Where is Sammezzano?

The castle lies less than 40 kilometres from Florence in Regello, surrounded by an oak tree grove, at the top of a hill in 450 acres of parkland.   Built in 1605 and later inherited by Ferdinando Panciatichi Ximenes d’Aragona who between 1853-1889 remodelled the property with a unique vision of Moorish Revival styled architecture.    The castle has a lookout over the bell and clock at the front, where the views looking out over Tuscan landscape are said to be amazing. Sammezzano has 365 rooms, one for every day of the year, each unique in breathtaking patterns and incredible colours.  Within the castle is the Peacock Room, with its ceiling and walls embellished with fans of rainbow colours and geometric patterns to the White Room with intricate mosaic tiled floor and wrought iron chandeliers and other jaw dropping interiors like Hall of Mirrors, Hall of Lilies, Stalactites, the lavish octagonal smoking room and Spanish, Arabian and Indian rooms.  The castle is extravagant beyond comparison, with an explosion of colour and intricate designs in the little niches, tangled paths, hidden corridors and secret entrances.  Reading a Latin inscription on an archway translates as “Nothing Further Beyond” one could think was the foundation of the creation of Alice in Wonderland which was written in 1865.

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After being looted during the war Sammezzano was converted to a luxury hotel with apartments, spa, golf and country club but sadly was closed to the public in 1990 and abandoned.  Within the parkland was an artificial cave with a statue of Venus, pools and fountains.  The building has had little restoration since and suffered in the hands of time, the elements and graffiti.  This sadly neglected building has no power or furniture and much of the stained glass is damaged or been stolen.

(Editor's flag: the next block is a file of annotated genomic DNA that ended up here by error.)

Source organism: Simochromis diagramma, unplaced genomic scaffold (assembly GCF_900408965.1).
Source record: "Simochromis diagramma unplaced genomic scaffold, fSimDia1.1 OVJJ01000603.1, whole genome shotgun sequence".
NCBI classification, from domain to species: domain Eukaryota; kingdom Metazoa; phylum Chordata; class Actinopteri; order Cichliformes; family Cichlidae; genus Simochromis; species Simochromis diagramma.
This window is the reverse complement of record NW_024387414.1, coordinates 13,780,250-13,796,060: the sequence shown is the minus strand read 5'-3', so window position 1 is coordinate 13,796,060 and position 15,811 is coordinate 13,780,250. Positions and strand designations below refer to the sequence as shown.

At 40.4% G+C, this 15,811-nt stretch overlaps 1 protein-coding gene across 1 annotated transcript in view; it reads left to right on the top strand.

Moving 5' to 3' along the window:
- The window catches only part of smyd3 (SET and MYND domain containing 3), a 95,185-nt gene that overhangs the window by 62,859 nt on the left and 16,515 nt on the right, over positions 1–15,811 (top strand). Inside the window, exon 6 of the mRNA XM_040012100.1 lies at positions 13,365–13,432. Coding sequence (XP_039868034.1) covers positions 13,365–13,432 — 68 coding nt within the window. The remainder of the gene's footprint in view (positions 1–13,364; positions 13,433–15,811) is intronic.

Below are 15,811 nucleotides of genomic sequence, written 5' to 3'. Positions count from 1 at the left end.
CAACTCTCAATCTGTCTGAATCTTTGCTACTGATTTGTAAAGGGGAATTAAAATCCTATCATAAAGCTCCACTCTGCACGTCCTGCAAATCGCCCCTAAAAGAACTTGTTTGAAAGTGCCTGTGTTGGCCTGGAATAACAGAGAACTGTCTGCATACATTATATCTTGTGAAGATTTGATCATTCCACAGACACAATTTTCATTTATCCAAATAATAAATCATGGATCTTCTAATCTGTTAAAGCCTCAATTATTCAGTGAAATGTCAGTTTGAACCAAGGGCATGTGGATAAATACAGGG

Hope for Sammezzano

This unique castle was sold in 2012 and was planned to be the showstopper it once was, with works originally scheduled to commence this year, 2014.  Until then, the castle is open a few times a year by reservation only, arranged by the Sammezzano Committee.  In return for the voluneers’ hard work, cleaning and caring for the castle, they request a donation and the reward is watching the joy and amazement on the faces of the 6000 who has so far toured the castle.  The next tour is 18th October. Despite the castle being closed for more than 20 years and is without water and power the tour for 1200 people allotted through an open ballot is fully booked within 2 minutes.

It’s a shame that lack of interest and neglect have left such a majestic building in such a state.  I would walk through this wonderland where reality ends and imagination begins with my mouth open, what a treat it would be to see some of its most magical spaces. So extraordinary, a Moorish style castle in the heart of Tuscan renaissance, a hidden treasure, hopefully to be restored to its former glory.   For me, this would be a once in a lifetime place to visit that I’m sure words could not describe.

You can read more and see the photo gallery on the Committee’s Facebook page.

Have you heard of Sammezzano? Would you like to visit?

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~ All pictures in this article were sourced from Wikipedia